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Maternal supplementation of a-linolenic acid in normal and protein-restricted diets modulate lipid metabolism, adipose tissue growth and leptin levels in the suckling offspring.

Vijay Kumar Reddy, K. and Akhilender Naidu, K. (2015) Maternal supplementation of a-linolenic acid in normal and protein-restricted diets modulate lipid metabolism, adipose tissue growth and leptin levels in the suckling offspring. European Journal of Nutrition, 54 (5). pp. 761-770.

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Abstract

Background Lipid quantity and quality have been shown to affect serum cholesterol, adipose and serum leptin levels during prenatal and postnatal dietary supplementation of adult rats. Maternal protein deficiency during pregnancy and lactation also affects polyunsaturated fatty acid (PUFA) levels in the offspring. The aim of the present study was to analyze the effect of a-linolenic acid (ALA; n-3) on n-3 PUFA accretion, lipid profile, leptin levels and adipose growth in normal and protein-restricted (deficient) dams and their suckling pups. Methods Garden cress oil rich in ALA (32 %) was supplemented in the normal and protein-restricted (10 %) diets and fed to rats for 8 weeks prior to gestation and during lactation. PUFA, cholesterol, triglycerides, leptin levels and retroperitoneal white adipose tissue weight (WAT) of the dams and the pups were analyzed at 3 weeks after delivery. Results The serum cholesterol levels were remarkably decreased (p\0.01), and the n-3 PUFA levels were markedly increased (p\0.05) in the pups of lactating normal and protein-deficient dams supplemented with ALA. Triglycerides were unaltered in the dams and the pups of different dietary groups. Serum leptin levels and relative WAT weights were lower (p\0.01) in the pups of the ALA-supplemented normal and protein-deficient dams. Conclusion Maternal supplementation of ALA in normal and protein-restricted diets modulates n-3 PUFA levels, cholesterol, leptin levels and also adipose growth in the suckling offspring.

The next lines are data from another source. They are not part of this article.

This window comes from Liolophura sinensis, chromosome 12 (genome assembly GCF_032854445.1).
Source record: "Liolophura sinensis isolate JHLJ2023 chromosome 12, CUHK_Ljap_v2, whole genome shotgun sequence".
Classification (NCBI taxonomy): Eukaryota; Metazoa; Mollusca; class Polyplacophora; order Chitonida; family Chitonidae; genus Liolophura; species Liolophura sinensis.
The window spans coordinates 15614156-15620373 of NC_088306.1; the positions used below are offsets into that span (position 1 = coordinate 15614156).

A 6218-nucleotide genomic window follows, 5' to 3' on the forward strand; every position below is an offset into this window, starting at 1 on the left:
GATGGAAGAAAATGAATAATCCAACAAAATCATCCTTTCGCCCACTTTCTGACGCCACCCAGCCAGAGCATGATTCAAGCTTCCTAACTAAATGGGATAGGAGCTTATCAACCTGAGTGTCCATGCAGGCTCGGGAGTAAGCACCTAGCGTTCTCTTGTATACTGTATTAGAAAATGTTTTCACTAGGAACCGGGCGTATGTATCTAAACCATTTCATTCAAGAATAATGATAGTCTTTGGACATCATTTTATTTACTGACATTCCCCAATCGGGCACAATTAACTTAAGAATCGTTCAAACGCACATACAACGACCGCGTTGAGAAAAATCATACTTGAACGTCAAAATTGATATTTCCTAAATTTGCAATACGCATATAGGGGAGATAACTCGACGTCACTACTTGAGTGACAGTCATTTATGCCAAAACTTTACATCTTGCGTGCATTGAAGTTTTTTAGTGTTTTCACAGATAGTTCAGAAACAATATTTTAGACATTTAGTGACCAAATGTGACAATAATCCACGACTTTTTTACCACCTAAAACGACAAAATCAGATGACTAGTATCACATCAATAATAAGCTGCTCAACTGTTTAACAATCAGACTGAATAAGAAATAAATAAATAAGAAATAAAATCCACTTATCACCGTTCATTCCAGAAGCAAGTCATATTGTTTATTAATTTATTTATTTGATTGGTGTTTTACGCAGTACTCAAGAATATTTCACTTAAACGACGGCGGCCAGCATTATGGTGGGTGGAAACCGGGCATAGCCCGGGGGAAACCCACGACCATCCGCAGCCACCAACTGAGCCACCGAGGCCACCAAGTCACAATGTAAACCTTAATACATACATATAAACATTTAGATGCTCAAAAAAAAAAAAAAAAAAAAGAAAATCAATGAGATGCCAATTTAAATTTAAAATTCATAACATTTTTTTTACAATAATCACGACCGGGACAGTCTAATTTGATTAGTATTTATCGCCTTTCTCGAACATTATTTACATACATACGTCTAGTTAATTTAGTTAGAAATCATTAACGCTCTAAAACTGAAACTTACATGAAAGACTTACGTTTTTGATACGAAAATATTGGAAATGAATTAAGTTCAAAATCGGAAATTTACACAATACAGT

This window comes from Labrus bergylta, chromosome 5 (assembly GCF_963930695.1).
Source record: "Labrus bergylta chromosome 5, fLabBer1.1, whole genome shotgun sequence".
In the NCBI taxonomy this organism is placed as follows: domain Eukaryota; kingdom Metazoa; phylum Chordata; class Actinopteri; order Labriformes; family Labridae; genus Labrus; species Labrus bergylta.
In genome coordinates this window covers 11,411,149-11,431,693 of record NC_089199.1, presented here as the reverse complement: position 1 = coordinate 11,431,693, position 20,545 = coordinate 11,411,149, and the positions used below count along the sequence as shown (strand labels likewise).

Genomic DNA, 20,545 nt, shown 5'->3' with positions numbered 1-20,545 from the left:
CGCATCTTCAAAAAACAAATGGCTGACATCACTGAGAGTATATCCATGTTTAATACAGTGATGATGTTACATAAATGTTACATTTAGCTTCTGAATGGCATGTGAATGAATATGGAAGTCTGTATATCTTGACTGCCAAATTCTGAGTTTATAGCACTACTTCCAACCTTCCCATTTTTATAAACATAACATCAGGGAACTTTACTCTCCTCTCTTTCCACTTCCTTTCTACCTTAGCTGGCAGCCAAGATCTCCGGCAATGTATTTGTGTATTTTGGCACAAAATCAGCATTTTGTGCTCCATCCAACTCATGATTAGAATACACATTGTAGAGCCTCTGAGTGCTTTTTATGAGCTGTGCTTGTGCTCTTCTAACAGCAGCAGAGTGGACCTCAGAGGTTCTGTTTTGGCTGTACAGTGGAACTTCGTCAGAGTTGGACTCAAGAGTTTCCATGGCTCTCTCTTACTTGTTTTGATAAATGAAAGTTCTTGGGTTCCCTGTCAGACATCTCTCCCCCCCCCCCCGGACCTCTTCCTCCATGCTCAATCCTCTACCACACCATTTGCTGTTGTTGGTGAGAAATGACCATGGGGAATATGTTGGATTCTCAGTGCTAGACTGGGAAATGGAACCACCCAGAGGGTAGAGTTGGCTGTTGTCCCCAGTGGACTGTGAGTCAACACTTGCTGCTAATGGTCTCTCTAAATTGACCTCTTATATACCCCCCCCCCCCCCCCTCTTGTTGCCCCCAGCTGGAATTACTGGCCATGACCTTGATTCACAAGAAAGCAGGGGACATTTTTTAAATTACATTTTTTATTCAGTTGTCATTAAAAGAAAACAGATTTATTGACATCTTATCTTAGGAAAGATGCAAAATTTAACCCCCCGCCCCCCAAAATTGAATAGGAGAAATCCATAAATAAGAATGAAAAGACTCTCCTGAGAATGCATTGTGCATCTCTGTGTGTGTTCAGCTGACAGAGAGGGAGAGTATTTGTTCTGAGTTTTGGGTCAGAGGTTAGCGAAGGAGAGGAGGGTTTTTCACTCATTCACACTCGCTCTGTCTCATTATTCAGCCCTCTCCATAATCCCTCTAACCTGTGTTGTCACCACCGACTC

Item Type: Article
Uncontrolled Keywords: a-Linolenic acid Leptin Protein deficient Serum cholesterol White adipose tissue
Subjects: 500 Natural Sciences and Mathematics > 07 Life Sciences > 03 Biochemistry & Molecular Biology > 11 Lipid Biochemistry
Divisions: Dept. of Biochemistry
Depositing User: Food Sci. & Technol. Information Services
Date Deposited: 29 Dec 2015 06:17
Last Modified: 29 Dec 2015 06:17
URI: http://ir.cftri.com/id/eprint/12036

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